You've earned an M.B.A., or the equivalent in real-world experience. For your next daring career move, you plan to do a triple gainer right into the deep end of the new economy: starting your own company.
Hey, isn't everybody? And making millions to boot? At some of the nation's top business schools, more graduates are eschewing traditional paths in management consulting, investment banking and corporate management for a shot at Internet riches. Some are even dropping out, fearful their opportunity will pass in a fast-moving market.Do you have what it takes to stay afloat in this whirlpool? Ask the companies that fund these projects. Venture capitalists are the de facto executive-recruitment arm of the new economy. "It's about 50 percent of what I do," says Andrew Weissman, a senior vice president at Dawntreader LP, a New York venture firm.
To have a chance at success, venture capitalists say, Internet entrepreneurs need a clear, long-term vision of the market niche they're pursuing, and a short-term willingness to revise that vision on a moment's notice.
They must be high in self-confidence, but low enough in ego to surround themselves with high-powered talent and even to step aside, if it's in the company's best interest. And they must be what the venture capitalists call "people magnets," who can attract critically needed talent in a tight market.
Another key trait: agility. That's also linked to ego. No matter how good the idea or how much research they've done, entrepreneurs can't become too enamored of their business plan, which, in the Internet world, can change at any moment. "The business plan is a living, breathing document that's going to change," Mr. Weissman says. "That's tough to accept for a lot of people."
Mitch Mumma, general partner of Intersouth Partners, a venture-capital firm in Research Triangle Park, N.C., prefers people with a sales and marketing bent and some experience selling to similar customers, so they will "understand the sales cycle and the decision-making process."
Internet companies such as Yahoo! and Amazon.com succeeded by developing brand names, not innovative technology, Mr. Mumma says. "Forging strategic partnerships, creating a revenue model, these are all sales and marketing skills," he concludes.
He also checks their egos by asking if they want to be president for life. "If the answer is unequivocally yes, we're probably not going to do the deal," he says.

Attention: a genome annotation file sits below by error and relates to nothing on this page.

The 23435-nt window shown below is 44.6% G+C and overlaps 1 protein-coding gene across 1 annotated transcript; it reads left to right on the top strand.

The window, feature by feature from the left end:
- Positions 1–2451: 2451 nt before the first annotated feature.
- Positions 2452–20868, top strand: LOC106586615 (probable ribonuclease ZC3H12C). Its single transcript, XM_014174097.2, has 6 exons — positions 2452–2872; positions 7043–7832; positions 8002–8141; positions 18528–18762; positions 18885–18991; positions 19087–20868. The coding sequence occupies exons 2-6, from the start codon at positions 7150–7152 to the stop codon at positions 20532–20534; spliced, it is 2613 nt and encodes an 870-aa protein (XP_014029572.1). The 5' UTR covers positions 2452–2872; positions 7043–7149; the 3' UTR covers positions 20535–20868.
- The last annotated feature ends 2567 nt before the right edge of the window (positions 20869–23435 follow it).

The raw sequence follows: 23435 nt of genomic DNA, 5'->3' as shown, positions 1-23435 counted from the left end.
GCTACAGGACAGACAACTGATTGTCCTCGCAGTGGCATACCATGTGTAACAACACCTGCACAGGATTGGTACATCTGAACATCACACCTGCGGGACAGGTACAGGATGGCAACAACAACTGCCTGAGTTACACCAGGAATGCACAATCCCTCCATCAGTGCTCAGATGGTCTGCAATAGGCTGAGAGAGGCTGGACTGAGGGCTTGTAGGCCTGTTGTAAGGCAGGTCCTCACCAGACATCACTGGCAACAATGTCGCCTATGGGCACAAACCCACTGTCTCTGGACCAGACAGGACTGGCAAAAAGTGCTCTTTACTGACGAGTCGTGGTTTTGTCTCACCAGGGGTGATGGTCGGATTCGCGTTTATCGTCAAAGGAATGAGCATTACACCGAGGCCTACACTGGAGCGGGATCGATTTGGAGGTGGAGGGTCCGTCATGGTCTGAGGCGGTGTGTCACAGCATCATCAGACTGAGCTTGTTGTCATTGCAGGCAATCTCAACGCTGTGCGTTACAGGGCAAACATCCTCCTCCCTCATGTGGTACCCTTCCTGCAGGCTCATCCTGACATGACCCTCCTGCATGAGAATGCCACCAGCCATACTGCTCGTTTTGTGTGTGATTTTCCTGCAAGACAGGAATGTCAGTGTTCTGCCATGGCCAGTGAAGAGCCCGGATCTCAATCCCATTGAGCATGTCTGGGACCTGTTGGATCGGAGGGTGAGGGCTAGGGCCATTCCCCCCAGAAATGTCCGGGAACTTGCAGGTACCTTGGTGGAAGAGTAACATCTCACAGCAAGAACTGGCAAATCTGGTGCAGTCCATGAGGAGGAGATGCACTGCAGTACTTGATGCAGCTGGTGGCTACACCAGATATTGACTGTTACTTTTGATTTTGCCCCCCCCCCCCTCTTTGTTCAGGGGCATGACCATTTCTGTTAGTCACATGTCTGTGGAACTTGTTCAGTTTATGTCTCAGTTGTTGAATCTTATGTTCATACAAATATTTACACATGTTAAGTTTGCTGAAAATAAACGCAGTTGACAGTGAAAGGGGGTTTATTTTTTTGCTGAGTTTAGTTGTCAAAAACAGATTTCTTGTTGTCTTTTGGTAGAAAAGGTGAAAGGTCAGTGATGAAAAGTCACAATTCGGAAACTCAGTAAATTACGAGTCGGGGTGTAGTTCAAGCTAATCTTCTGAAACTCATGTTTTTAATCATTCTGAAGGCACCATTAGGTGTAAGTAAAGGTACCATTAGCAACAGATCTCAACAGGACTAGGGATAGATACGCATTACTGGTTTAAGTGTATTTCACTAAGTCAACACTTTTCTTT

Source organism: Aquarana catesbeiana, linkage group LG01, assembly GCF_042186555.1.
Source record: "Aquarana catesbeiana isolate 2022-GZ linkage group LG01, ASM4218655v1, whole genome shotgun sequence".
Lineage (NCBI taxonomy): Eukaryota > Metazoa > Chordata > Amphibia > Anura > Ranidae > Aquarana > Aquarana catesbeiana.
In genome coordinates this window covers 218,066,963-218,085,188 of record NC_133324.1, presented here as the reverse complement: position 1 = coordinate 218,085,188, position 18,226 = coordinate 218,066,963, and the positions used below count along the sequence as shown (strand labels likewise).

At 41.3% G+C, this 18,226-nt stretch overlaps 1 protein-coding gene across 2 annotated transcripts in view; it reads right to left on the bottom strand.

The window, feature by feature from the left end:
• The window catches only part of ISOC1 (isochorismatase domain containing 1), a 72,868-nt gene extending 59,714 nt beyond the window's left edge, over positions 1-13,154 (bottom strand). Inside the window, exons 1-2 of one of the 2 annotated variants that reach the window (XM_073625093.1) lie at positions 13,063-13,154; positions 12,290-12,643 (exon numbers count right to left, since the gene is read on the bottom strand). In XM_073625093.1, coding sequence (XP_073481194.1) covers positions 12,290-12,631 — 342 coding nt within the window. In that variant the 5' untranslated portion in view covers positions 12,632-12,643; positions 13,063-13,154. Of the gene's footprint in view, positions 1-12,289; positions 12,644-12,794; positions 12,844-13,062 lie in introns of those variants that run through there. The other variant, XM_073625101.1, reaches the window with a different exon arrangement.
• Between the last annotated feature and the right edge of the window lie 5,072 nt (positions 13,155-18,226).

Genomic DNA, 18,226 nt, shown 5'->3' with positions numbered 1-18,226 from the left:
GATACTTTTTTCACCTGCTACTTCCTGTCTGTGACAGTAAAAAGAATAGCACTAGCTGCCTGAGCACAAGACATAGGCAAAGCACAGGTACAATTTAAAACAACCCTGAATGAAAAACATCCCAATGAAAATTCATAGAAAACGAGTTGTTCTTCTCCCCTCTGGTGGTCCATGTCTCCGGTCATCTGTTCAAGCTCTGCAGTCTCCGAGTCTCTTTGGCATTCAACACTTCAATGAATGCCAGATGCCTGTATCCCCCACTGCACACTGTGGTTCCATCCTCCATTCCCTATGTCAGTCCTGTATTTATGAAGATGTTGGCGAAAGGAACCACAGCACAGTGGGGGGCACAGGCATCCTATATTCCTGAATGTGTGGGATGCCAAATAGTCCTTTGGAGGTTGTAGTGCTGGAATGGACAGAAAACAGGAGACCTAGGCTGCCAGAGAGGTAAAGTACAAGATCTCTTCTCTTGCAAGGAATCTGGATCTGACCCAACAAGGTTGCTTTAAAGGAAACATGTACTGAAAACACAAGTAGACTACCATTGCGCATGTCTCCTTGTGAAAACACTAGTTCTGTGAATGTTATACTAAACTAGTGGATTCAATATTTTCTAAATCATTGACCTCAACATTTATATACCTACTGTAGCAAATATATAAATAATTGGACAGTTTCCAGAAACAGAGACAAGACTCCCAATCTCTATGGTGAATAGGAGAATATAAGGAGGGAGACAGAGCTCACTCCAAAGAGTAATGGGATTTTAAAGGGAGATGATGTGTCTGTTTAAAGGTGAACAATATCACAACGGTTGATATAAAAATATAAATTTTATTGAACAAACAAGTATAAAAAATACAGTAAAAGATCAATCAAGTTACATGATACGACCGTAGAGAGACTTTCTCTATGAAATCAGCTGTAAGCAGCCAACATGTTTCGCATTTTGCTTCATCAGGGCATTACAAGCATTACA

Does that mean he would have passed on Microsoft? "I guess I would have been scared of Bill Gates," he confesses.
But Mr. Gates is an exception. "Our experience is, the person who starts the company isn't the one who ends up leading it," Mr. Mumma says.
That doesn't mean founders should be detached. Peter Ziebelman, a partner in San Francisco's 21st Century Internet Investment Partners, says, "We're looking for the guy who is waking up at night thinking about his company," he says.
The firm backed a 24-year-old looking to sell textbooks to college students online, who said he wanted to learn how to run the business, rather than let someone else take over. Mr. Ziebelman felt he had the right personality and attitude to do that.
"Our assessment is, he's a competitor," he says. One indication: the entrepreneur's history as a competitive bike racer.
Nobody wants a control freak. Backers want leaders who will surround themselves with qualified people and then let them do their jobs. "Some entrepreneurs aren't willing to build a team of people around them where everyone is better than the entrepreneur at a given thing," Mr. Mumma says.
Nearly all the start-ups backed by these venture capitalists had to show their agility by altering course in midstream. Vicinity, a 21st Century-backed company, thought customers would pay for maps and driving directions online. Now, Mr. Ziebelman says, it provides its map service to Internet portal providers and splits advertising revenue.
Another company the firm backed, Avantgo, wanted to sell software to transfer corporate Web data to hand-held devices. But its best customers, media companies, didn't want to mess with the software -- they wanted the company to provide the service instead. "They had to build an entirely new business," Mr. Ziebelman says.
Beyond that, the entrepreneur must be capable of attracting the best technical people. That was one of the traits that impressed Mr. Mumma when he first met Chris Evans at an entrepreneurial conference.
Mr. Evans, who proposed Accipiter, an Internet advertising firm that was eventually sold for what Mr. Mumma jokingly terms an "unreasonable amount of money," needed experienced people who had built industrial-strength software.
"He knew where they were and they knew him," says Mr. Mumma. Those connections were invaluable in a market marked by talent shortages and heavy competition.
Mr. Ziebelman says he looks for "accelerators" -- skills that help the entrepreneur get a product or service out at warp speed for the Internet market.
"Are they a people magnet that can attract top people?" he asks. "Are they familiar enough with the technology so they can be up and running quickly? And do they have the marketing prowess so they can know where the daylight is in the market?"